If you’re like most parents, you’ve tried to point out that things aren’t nearly as bad as your child makes them out to be. You’ve tried to reason with her, explain your rules, defend your choices and make things better in some way.
Does your child complain constantly? No matter how hard you try, something is always wrong: from what you made for dinner, to the horrible school you force her to attend, to the unfair rules in your house and everything in between.
A lot of parents want their kids to be able to speak up for themselves. They want to show their kids that they are willing to hear them out when something feels unfair. They want to encourage kids to voice their opinions. But when complaints take up most of the day, how do you set limits? What can you do? The solutions are easier than you might think.
- Try stepping out of the problem. It’s tempting to jump in and solve whatever is causing your child’s complaint. Unfortunately, that can get you stuck in an argument or set off even more complaints. Instead, keep your comments focused on the feeling, rather than on finding a solution or a defense. For example, if your child complains about her teacher, instead of defending the teacher or the school, you might say, “I hear that you’re upset about that. Do you need to vent, or are you hoping to find a solution?” Sometimes simply letting your child voice her feelings allows the complaint to dissipate on its own. This has the added bonus of subtly redirecting your child to think of how she might respond to her challenges in more effective ways. For more on this topic, this article on helping kids move past victim thinking is a great resource: “It’s Not Fair!” How to Stop Victim Mentality and Thinking in Kids.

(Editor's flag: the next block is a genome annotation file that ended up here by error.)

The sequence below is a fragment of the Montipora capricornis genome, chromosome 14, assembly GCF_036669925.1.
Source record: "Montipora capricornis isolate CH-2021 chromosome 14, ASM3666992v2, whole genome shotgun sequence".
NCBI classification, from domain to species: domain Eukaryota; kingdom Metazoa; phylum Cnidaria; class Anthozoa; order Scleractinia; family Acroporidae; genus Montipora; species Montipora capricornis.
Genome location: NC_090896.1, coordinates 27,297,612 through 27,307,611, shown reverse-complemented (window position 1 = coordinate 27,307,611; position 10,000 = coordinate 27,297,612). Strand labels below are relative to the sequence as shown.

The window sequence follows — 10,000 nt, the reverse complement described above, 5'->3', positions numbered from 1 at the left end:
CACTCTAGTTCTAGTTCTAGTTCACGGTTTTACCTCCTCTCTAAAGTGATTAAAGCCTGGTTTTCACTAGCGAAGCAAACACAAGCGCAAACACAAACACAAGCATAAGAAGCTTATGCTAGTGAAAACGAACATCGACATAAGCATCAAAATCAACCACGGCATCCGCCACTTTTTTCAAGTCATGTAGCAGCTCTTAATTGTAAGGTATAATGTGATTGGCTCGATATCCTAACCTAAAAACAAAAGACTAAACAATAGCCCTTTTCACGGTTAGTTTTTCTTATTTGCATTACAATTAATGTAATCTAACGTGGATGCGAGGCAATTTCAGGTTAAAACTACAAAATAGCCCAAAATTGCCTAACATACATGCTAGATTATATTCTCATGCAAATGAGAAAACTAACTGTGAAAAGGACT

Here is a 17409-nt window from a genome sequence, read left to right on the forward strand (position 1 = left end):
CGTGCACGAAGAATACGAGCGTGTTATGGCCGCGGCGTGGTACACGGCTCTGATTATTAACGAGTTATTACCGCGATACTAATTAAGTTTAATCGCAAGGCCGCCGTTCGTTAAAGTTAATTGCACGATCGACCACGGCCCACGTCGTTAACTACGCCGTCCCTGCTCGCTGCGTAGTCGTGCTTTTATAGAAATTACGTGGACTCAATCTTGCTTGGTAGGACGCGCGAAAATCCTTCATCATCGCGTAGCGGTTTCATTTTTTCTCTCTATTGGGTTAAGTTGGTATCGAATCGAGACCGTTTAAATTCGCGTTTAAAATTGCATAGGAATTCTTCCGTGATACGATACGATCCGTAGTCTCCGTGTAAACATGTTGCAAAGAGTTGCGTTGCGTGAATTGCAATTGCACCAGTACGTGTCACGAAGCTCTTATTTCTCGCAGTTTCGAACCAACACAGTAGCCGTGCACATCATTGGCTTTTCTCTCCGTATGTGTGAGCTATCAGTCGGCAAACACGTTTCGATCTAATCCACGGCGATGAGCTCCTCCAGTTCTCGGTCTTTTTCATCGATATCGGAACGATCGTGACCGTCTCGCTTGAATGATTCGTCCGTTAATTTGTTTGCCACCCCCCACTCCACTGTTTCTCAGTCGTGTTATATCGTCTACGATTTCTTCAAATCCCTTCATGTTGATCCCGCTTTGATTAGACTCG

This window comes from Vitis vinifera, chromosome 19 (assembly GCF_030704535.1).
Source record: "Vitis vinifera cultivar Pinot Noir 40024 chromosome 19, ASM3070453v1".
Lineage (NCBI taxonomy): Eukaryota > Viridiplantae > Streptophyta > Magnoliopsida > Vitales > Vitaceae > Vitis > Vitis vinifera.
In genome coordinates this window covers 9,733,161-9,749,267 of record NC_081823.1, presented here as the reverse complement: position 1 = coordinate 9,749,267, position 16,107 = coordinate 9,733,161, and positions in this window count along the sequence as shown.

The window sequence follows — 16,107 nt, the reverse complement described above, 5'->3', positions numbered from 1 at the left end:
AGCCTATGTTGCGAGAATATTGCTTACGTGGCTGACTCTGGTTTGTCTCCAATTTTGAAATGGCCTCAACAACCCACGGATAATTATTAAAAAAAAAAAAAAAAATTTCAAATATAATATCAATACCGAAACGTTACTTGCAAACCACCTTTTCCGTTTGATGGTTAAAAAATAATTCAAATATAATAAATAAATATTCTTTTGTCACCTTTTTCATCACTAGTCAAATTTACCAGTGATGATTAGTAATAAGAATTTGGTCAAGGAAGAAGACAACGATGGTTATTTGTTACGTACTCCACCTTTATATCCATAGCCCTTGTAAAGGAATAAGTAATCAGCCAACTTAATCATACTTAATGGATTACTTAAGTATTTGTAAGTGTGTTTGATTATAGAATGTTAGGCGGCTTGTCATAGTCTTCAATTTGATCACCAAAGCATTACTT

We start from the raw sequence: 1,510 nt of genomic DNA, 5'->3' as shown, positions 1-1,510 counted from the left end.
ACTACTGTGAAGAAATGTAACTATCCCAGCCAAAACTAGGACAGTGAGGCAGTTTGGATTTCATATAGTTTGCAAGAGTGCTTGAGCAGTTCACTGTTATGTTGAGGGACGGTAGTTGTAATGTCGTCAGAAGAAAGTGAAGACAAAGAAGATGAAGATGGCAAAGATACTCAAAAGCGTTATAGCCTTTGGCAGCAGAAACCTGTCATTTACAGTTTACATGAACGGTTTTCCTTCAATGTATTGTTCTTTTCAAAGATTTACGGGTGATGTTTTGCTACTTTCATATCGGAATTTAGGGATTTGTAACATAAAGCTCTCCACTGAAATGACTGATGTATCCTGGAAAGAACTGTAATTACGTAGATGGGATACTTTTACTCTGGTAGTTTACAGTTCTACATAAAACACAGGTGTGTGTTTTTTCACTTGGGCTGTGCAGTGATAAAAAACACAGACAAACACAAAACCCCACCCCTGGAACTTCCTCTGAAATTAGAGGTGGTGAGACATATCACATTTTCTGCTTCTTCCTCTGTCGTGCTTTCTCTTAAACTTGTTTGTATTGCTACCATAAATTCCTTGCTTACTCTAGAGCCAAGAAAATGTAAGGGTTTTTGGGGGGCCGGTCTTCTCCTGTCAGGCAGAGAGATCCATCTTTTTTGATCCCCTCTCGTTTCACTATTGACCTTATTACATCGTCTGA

- Establish a complaint time. Sometimes, we all just need a little breather. If those complaints keep coming at you all day long you can establish a “complaint time,” as James Lehman advises in The Total Transformation Program. Set aside a time each day, like after dinner, when your child has 10 minutes to complain about everything that’s bothering him. Limit it to that time of day and that amount of time. If he forgets and starts being critical about something, just remind him that he can tell you all about it at complaint time that night. You can also give him a journal in which he can write everything down, if he complains that he’ll forget what he’s complaining about! For younger kids, you might make complaint coupons – 3 or 4 for a day, and once those coupons are gone, they have to wait until the next day to voice their complaints.
Remember that this isn’t about whether your child’s complaints are legitimate or not – sometimes kids (and grown ups) just need to be heard. You don’t have to argue with every complaint, or come up with a solution for every challenge your child faces. You also don’t have to be subjected to constant complaints all day long. By using these two tools – putting a time limit on complaints, and acknowledging feelings rather than finding solutions – you can make a calm little bubble of complaint-free space around you.
For more on negativity in kids and teens, read the article, Negative Children: How to Deal with a Complaining Child or Teen.
Are you living with constant complaining? Let us know your thoughts in the comments below. Wishing you some moments of peace this week!